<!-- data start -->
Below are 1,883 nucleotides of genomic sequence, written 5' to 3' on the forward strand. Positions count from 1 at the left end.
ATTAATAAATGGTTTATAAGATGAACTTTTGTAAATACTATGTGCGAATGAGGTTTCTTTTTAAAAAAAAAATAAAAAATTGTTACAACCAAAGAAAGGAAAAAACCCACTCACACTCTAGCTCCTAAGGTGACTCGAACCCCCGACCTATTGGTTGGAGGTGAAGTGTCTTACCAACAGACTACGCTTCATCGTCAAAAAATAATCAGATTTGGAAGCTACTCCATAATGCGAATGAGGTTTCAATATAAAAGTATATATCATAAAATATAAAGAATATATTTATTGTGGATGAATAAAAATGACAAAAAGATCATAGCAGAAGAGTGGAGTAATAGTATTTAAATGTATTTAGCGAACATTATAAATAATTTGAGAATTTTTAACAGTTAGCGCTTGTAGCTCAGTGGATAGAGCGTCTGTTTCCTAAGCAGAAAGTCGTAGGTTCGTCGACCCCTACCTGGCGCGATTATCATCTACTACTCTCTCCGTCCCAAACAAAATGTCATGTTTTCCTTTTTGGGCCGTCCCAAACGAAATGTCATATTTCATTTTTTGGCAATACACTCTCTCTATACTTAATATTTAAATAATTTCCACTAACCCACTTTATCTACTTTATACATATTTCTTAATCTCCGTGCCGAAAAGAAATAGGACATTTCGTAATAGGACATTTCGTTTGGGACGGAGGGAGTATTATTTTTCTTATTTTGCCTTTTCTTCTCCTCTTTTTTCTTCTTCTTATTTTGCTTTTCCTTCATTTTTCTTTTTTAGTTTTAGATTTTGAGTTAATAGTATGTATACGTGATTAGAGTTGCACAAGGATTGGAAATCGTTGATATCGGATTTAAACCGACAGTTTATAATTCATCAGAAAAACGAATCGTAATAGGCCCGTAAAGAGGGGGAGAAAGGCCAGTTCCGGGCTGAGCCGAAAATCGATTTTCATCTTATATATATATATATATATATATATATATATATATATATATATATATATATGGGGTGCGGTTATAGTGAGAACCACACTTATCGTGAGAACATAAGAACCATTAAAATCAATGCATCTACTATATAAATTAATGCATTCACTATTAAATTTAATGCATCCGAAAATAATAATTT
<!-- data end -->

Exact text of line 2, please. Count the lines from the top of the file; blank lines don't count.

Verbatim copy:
ATTAATAAATGGTTTATAAGATGAACTTTTGTAAATACTATGTGCGAATGAGGTTTCTTTTTAAAAAAAAAATAAAAAATTGTTACAACCAAAGAAAGGAAAAAACCCACTCACACTCTAGCTCCTAAGGTGACTCGAACCCCCGACCTATTGGTTGGAGGTGAAGTGTCTTACCAACAGACTACGCTTCATCGTCAAAAAATAATCAGATTTGGAAGCTACTCCATAATGCGAATGAGGTTTCAATATAAAAGTATATATCATAAAATATAAAGAATATATTTATTGTGGATGAATAAAAATGACAAAAAGATCATAGCAGAAGAGTGGAGTAATAGTATTTAAATGTATTTAGCGAACATTATAAATAATTTGAGAATTTTTAACAGTTAGCGCTTGTAGCTCAGTGGATAGAGCGTCTGTTTCCTAAGCAGAAAGTCGTAGGTTCGTCGACCCCTACCTGGCGCGATTATCATCTACTACTCTCTCCGTCCCAAACAAAATGTCATGTTTTCCTTTTTGGGCCGTCCCAAACGAAATGTCATATTTCATTTTTTGGCAATACACTCTCTCTATACTTAATATTTAAATAATTTCCACTAACCCACTTTATCTACTTTATACATATTTCTTAATCTCCGTGCCGAAAAGAAATAGGACATTTCGTAATAGGACATTTCGTTTGGGACGGAGGGAGTATTATTTTTCTTATTTTGCCTTTTCTTCTCCTCTTTTTTCTTCTTCTTATTTTGCTTTTCCTTCATTTTTCTTTTTTAGTTTTAGATTTTGAGTTAATAGTATGTATACGTGATTAGAGTTGCACAAGGATTGGAAATCGTTGATATCGGATTTAAACCGACAGTTTATAATTCATCAGAAAAACGAATCGTAATAGGCCCGTAAAGAGGGGGAGAAAGGCCAGTTCCGGGCTGAGCCGAAAATCGATTTTCATCTTATATATATATATATATATATATATATATATATATATATATATATATATATGGGGTGCGGTTATAGTGAGAACCACACTTATCGTGAGAACATAAGAACCATTAAAATCAATGCATCTACTATATAAATTAATGCATTCACTATTAAATTTAATGCATCCGAAAATAATAATTT